Something similar happened the day after we lost Arran. I posted about it. A troll on RfM left me a really mean comment about Arran. I confronted the troll, and promptly got a “talking to” from “Lot’s Wife”, a poster who seems to insert herself in every controversy and offer her fifty cents. “Lot’s Wife” is a person I’ve come to really dislike, and she’s a reason why I don’t really visit RfM much anymore. She reminds me a lot of an “overly helpful” person I used to run into regularly. And now that I think about it, all women who treat me that way remind me of one of my sisters, who used to criticize me for everything from the way I look, to the way I laugh. I’m sure these types are battling their own neuroses and psychological sunburns, but then their neuroses seem to bump into mine! I guess I can, at least, turn these interactions into thoughtful blog rants, right?
The main thing is, though… most of these people probably wouldn’t behave this way offline. Or, if they did behave this way, they’d probably tone it down significantly. It’s a lot harder to be aggressive, or even assertive, to people who are staring you in the face. Laurie also probably wouldn’t have misunderstood my comment if we’d been talking to each other in person. We both would have had non-verbal cues to guide us and inform our responses. It probably wouldn’t have been nearly as negative an interaction.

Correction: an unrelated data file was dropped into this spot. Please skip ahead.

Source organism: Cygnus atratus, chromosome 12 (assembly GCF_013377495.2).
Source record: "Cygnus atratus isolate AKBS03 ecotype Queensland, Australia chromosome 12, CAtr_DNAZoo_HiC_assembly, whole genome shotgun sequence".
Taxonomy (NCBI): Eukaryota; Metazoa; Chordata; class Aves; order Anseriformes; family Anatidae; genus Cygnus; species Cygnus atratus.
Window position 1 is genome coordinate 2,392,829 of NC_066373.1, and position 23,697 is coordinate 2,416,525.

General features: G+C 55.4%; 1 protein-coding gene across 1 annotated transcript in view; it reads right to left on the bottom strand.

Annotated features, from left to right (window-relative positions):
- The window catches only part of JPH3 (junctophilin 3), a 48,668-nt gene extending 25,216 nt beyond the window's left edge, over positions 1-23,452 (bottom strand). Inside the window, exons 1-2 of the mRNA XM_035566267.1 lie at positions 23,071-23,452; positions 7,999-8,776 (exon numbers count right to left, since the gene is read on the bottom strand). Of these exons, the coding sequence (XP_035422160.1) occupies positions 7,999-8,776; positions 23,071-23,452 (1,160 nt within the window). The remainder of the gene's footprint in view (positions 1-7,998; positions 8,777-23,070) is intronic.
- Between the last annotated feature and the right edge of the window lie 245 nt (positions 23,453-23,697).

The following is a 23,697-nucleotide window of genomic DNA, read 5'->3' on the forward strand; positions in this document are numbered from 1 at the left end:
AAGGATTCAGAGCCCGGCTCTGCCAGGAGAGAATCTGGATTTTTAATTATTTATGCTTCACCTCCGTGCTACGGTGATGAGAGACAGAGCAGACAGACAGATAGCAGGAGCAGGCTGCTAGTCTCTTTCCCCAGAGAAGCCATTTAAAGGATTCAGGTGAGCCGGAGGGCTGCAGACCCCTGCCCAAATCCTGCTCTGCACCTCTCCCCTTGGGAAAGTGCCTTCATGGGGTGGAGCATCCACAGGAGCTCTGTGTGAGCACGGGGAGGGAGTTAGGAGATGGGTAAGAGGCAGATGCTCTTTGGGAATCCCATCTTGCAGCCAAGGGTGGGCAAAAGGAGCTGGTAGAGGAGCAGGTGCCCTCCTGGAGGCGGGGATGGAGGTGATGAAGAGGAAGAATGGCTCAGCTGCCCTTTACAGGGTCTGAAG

I miss in person interactions with normal, nice people. It seems like the older I get, the less often I interact with actual people, rather than online profiles. And the pandemic made things worse, and eroded people’s social skills, including mine. I wrote about that last year, when Bill and I got our COVID-19 vaccine boosters and I was super cranky because we got to the site too early. I found myself feeling less “nice” when someone in person witnessed our exchange and chimed in “helpfully”. I probably wouldn’t have reacted that way in the past, when I had more practice talking to people in person.
And now… on to the observation I made while passing a German playground…
Yesterday, it was cold and sunny outside. I took Noyzi for a short walk. As I passed the little playground in our neighborhood, I happened to witness something that struck me as rather profound.
There were about two dozen little kids on the playground. I think there might have been two or three adults supervising them. A little girl, maybe four or five years old, fell down. She started crying, and didn’t immediately scramble to her feet. Instead, she laid on the ground wailing for a moment.
The adults did not come running, as they might have in the United States. Instead, another little girl, maybe the same age or a little older, came over to the kid on the ground, offered her her hand, and helped her to her feet. The first girl stopped crying and slowly got back to playing with her friends, running around the playground. The entire incident took less than a minute or two, and yet the simple civility of it blew me away on several levels.